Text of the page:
What is an hour?
“Jeopardy!” host Mayim Bialik says the game show can stop taping for 60 minutes when a clue correction occurs.
“We sometimes shut down for close to an hour over one decision,” she said last month on the “Wild Ride! with Steve-O” podcast. “So, you don’t see that. You just see the like, ‘Oh, they rule on this,’ but any episode where we correct someone’s score, like, ‘The judges have ruled that mahogany is also an acceptable tree that begins with an M,’ or whatever it is, usually means we’ve shut down for like an hour.”
Bialik, who said such decisions “can change the course of the game,” also said there’s an attorney on the set to make sure everything is run smoothly.
“There’s a lawyer on set all day, a lawyer from standards and practices," she said. "Imagine going to law school, and you get placed on ‘Jeopardy!’ They just sit and make sure that everything’s kosher.”
While corrections can and do happen, Bialik, who has been co-hosting the show with Ken Jennings this season, said a lot of scenarios are taken into account for the multiple ways a contestant can answer a clue before the round begins.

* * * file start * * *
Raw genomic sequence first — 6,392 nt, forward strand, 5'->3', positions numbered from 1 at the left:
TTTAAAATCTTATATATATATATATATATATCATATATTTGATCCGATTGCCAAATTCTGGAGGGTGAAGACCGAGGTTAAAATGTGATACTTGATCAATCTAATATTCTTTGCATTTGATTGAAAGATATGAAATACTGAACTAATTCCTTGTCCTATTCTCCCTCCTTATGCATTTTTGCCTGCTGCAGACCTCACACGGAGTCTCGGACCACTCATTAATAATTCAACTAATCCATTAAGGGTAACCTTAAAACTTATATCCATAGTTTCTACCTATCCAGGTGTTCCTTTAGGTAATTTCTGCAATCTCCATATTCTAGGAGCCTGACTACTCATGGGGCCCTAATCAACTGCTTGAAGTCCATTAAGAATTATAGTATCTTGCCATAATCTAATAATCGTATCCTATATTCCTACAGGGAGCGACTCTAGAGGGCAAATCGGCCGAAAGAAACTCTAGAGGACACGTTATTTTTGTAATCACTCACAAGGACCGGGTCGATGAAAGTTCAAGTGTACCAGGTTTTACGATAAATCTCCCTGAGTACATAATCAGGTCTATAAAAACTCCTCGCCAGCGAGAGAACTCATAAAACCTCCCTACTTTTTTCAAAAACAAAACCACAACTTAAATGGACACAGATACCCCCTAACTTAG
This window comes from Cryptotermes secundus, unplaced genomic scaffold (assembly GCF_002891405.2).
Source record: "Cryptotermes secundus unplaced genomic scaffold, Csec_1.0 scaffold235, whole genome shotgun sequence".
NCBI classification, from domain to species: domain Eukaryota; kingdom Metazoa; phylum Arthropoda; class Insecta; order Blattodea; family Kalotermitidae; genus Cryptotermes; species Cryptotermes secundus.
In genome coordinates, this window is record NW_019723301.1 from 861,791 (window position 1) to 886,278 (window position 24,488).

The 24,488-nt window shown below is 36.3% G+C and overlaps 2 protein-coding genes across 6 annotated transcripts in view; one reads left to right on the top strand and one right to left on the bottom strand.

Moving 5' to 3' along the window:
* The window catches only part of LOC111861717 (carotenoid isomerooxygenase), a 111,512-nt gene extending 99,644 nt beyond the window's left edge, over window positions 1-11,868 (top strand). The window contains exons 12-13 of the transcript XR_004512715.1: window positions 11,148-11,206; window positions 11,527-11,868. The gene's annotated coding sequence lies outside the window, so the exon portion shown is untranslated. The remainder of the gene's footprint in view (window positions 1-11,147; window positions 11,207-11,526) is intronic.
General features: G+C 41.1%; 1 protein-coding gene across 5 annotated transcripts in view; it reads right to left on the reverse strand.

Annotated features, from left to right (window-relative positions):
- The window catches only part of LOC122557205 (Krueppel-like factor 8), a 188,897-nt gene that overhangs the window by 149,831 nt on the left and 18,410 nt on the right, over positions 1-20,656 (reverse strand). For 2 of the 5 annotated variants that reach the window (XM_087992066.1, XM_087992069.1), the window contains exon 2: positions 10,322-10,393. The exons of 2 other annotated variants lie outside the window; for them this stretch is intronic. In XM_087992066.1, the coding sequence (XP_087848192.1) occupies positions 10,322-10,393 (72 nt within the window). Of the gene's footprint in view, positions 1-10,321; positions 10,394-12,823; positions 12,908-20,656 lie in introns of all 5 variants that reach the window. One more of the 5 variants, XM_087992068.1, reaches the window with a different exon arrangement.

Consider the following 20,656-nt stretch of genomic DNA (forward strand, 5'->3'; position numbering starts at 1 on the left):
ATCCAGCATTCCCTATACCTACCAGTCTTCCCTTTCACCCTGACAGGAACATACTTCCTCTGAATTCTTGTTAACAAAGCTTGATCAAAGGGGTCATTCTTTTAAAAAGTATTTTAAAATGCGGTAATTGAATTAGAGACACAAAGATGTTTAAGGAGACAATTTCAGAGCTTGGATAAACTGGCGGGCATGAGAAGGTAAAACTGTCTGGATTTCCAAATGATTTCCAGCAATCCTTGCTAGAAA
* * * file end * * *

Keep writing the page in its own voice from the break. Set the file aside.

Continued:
“So, for certain things, they’ll already list other acceptable answers, for things where a couple answers are acceptable, or they’ll make a note, if like, ‘Oh, if they say this, they need to be more specific,’ right?” she said. “So, I’m like learning those things. But sometimes, they’ll come up with something and I’m just like, ‘I don’t know.’ And so, yeah, I have a light that turns green if it’s a go and if turns red if it’s not.”
Like “Jeopardy!,” “Wheel of Fortune” has been entertaining viewers for decades and Bialik says the two shows have more in common than airing back-to-back in some cities.
“We share a crew,” she said. “They’re right across the street, so my Sony credentials on one side says ‘Jeopardy!’ On the other side it says ‘Wheel of Fortune,’ which is just kind of cool.”
Bialik is also awed by how amazing Pat Sajak, 75, and Vanna White, 65, look.
“They look like they haven’t aged,” she said. “I mean, I’m sure if you get close enough they look like they’ve aged, but they look unbelievable. I don’t know what happens on that stage, but I should hang out there more.”
"I would love that," she told "Entertainment Tonight" in March.
“My grandparents were immigrants to this country and escaped pogroms and World War II, so for me, in two generations, be in a position to be able to be a woman and a host in that iconic role blows my mind,” she added.